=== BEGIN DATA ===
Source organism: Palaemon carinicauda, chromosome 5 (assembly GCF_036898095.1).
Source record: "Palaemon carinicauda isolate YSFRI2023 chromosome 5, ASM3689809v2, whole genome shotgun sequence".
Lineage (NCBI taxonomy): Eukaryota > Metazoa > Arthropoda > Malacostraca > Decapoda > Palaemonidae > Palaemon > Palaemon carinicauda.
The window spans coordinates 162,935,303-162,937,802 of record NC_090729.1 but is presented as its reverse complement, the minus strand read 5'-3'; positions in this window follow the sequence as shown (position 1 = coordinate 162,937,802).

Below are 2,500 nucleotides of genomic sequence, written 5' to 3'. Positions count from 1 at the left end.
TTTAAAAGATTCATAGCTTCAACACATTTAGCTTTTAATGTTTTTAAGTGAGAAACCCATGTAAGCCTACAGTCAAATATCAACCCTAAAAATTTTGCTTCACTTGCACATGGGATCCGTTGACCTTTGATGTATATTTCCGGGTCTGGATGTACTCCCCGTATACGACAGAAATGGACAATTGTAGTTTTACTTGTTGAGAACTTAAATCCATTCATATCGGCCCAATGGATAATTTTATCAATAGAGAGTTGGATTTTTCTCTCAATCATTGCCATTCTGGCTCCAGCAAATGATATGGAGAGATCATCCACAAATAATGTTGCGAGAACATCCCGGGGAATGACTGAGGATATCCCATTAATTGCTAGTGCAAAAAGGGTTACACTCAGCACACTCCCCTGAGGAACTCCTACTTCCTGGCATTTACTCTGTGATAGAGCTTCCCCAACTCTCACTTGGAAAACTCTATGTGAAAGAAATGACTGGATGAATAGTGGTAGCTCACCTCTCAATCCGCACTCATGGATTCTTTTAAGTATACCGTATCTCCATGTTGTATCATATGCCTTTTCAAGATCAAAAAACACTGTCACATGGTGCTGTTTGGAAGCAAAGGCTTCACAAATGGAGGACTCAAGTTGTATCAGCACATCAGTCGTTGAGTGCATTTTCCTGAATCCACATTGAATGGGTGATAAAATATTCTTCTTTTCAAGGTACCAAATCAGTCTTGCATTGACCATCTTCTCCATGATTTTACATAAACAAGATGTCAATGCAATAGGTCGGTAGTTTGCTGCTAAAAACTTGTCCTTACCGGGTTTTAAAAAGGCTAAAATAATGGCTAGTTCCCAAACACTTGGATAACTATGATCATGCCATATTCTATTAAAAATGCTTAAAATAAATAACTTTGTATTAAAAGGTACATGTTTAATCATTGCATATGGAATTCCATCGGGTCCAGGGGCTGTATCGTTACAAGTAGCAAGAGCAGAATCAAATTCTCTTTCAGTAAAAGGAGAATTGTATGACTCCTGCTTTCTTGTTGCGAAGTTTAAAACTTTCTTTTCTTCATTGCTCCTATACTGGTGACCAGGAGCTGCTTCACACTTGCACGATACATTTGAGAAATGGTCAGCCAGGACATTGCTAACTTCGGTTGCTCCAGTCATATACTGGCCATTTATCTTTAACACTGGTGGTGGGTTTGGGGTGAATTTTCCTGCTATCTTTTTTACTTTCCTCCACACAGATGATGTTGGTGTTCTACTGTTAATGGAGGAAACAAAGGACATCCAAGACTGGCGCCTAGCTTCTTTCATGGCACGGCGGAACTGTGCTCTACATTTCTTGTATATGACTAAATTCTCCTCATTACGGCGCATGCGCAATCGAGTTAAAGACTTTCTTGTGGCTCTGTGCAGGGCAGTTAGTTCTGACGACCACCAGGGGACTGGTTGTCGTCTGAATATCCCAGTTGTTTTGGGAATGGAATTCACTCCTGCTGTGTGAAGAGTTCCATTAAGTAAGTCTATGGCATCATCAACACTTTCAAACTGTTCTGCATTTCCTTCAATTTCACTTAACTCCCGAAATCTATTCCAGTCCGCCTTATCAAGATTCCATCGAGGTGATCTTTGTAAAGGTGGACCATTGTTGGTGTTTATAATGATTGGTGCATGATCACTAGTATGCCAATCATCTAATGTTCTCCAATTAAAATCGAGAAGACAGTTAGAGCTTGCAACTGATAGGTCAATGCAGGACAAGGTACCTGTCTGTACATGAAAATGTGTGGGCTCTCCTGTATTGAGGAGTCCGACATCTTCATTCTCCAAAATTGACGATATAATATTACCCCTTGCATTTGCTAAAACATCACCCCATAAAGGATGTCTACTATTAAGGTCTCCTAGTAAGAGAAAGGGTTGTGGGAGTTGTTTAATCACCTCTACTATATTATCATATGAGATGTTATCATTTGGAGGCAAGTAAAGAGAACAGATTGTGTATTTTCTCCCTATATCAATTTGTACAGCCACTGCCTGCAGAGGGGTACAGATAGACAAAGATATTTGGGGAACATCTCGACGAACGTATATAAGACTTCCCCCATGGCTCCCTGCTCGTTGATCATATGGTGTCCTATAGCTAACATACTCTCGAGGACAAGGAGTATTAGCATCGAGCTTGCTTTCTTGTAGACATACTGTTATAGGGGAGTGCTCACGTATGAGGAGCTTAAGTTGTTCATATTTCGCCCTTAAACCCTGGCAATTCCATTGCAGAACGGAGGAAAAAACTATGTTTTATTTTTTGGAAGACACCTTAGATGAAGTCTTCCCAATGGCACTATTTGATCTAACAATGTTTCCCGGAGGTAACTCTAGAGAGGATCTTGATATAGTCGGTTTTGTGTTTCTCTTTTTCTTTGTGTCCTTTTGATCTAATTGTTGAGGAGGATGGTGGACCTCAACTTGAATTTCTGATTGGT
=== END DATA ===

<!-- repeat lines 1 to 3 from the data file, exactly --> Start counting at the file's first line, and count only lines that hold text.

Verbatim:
Source organism: Palaemon carinicauda, chromosome 5 (assembly GCF_036898095.1).
Source record: "Palaemon carinicauda isolate YSFRI2023 chromosome 5, ASM3689809v2, whole genome shotgun sequence".
Lineage (NCBI taxonomy): Eukaryota > Metazoa > Arthropoda > Malacostraca > Decapoda > Palaemonidae > Palaemon > Palaemon carinicauda.